• You speak like an aesthete sometimes, Sonmi.
    Perhaps those deprived of beauty perceive it most instinctively.
    • "An Orison of Sonmi~451", p. 209
  • "Try this for deviancy: fabricants are mirrors held up to purebloods' consciences; what purebloods see reflected there sickens them. So they blame you for holding up the mirror."
    I hid my shock by asking when purebloods might blame themselves.
    Mephi replied, "History suggests, not until they are made to."
    • "An Orison of Sonmi~451", p. 222
  • [...] If losers can xploit what their adversaries teach them, yes, losers can become winners in the long term.
    • "An Orison of Sonmi~451", p. 225
  • Under the Enrichment Laws, consumers have to spend a fixed quota of dollars each month, depending on their strata. Hoarding is an anti-corpocratic crime.
    • "An Orison of Sonmi~451", p. 227
  • [...] the verb remember is outside servers' lexicons.
    • "An Orison of Sonmi~451", p. 230

Sloosha's Crossin' an' Evrythin' After

  • I'm shoutin' back more'n forty long years at myself, yay, at Zachry the Niner, Oy, list'n! Times are you're weak 'gainst the world! Times are you can't do nothin'! That ain't your fault, it's this busted world's fault is all! But no matter how loud I shout, Boy Zachry, he don't hear me nor never will.
    • "Sloosha's Crossin' an' Ev'rythin' After", p. 242
  • [...] Smart'n'Civ'lize ain't nothin' to do with the color o' the skin, nay.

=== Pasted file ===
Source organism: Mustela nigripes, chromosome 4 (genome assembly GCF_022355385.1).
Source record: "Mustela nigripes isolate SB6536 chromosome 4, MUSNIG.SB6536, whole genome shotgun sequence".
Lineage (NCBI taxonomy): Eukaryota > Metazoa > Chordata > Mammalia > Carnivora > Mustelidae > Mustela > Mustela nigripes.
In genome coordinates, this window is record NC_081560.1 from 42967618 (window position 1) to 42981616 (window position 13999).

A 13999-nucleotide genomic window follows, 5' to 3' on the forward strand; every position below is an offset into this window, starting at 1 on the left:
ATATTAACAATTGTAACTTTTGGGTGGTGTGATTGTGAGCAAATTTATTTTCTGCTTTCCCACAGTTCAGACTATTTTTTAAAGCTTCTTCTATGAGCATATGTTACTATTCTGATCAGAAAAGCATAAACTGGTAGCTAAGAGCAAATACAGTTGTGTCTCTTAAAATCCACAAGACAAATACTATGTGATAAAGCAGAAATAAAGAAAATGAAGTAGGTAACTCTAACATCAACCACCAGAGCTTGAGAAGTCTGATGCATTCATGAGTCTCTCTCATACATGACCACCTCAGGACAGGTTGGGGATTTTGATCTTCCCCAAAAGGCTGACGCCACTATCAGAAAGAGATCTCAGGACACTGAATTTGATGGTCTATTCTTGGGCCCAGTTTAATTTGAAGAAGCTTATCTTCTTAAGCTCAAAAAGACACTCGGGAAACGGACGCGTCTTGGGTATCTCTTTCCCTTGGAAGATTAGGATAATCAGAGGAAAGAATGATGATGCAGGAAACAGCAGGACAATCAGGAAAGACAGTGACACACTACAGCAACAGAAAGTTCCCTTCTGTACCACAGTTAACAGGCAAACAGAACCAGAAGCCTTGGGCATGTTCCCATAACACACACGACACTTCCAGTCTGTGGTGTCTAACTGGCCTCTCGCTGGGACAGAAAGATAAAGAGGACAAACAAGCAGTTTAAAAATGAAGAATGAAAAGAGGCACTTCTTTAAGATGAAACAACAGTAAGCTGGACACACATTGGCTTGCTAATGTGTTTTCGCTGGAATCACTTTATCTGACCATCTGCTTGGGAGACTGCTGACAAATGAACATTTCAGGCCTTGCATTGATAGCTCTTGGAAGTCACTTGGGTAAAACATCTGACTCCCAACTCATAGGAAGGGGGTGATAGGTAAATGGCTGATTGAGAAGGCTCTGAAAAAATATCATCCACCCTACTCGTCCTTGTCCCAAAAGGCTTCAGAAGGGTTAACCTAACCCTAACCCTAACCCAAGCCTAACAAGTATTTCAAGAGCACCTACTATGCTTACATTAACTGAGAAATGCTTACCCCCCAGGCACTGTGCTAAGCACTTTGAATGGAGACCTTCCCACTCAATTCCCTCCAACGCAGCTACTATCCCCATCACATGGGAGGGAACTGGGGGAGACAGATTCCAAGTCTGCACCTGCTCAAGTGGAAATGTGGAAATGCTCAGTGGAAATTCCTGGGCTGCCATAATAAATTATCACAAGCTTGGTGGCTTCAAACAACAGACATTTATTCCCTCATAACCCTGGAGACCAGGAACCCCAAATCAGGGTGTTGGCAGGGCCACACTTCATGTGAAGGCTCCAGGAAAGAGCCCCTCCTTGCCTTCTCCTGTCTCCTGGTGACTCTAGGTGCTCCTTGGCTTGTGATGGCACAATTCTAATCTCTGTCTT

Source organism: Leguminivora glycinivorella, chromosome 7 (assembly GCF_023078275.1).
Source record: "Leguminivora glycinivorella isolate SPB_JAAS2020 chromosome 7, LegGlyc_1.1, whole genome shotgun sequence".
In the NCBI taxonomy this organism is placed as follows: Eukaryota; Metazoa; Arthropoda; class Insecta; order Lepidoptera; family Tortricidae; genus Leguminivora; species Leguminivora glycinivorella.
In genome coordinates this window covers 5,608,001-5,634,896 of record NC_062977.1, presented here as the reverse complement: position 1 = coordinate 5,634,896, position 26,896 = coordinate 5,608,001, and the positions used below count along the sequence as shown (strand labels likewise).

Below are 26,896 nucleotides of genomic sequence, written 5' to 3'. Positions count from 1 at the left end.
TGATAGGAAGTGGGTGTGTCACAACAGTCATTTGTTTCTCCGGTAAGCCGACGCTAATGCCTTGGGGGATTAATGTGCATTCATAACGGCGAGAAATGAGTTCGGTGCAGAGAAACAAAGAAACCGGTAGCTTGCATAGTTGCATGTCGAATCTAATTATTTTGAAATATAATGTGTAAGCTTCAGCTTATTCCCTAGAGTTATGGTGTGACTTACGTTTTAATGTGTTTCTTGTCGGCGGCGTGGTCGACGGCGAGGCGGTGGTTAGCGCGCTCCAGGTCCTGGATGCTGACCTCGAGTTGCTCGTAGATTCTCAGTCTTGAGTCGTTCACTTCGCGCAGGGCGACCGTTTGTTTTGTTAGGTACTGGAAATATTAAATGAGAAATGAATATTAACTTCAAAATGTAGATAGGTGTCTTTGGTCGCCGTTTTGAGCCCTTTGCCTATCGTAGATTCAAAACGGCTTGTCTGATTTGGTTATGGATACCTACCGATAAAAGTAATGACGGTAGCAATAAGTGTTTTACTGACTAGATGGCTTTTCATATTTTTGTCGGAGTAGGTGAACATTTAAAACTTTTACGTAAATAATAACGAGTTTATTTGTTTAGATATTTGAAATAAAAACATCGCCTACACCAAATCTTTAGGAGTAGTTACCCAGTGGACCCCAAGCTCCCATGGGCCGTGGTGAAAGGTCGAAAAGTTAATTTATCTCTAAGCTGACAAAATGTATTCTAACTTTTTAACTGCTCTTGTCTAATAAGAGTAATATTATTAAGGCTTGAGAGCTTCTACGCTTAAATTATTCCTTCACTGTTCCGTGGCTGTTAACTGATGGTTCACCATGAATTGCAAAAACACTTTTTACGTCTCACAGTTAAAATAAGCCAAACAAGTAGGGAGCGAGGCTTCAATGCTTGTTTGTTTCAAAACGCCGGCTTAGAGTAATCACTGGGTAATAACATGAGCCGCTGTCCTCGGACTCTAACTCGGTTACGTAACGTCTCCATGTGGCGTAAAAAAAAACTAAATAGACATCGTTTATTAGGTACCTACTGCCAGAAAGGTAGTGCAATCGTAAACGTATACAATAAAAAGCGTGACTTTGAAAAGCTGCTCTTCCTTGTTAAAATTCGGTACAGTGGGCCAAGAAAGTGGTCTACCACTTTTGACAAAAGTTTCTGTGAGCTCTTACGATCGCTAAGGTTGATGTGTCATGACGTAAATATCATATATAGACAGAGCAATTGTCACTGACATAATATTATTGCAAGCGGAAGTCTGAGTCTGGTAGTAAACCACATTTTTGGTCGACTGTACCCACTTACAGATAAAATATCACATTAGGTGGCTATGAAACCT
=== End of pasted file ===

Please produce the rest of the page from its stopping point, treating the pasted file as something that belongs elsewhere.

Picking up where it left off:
• "Sloosha's Crossin' an' Ev'rythin' After", p. 258
  • Valleysmen only had one god an' her name it was Sonmi. Savages on Big I norm'ly had more gods'n you could wave a spiker at. [...] But for Valleysmen savage gods weren't worth knowin', nay, only Sonmi was real.
    • "Sloosha's Crossin' an' Ev'rythin' After", p. 244
  • Yay, Old Uns’ Smart mastered sicks, miles, seeds an' made miracles ord’nary, but it din’t master one thing, nay, a hunger in the hearts o' humans, yay, a hunger for more.
    • "Sloosha's Crossin' an' Ev'rythin' After", p. 272
  • Valleysmen'd not want to hear, she answered, that human hunger birthed the Civ'lize, but human hunger killed it too. I know it from other tribes offland what I stayed with. Times are you say a person's b'liefs ain't true, they think you're sayin' their lifes ain't true an' their truth ain't true.
    • "Sloosha's Crossin' an' Ev'rythin' After", p. 273
  • Then the true true is diff'rent to the seemin' true? said I.
    Yay, an' it usually is, I mem'ry Meronym sayin', an' that's why true true is presher'n'rarer'n diamonds.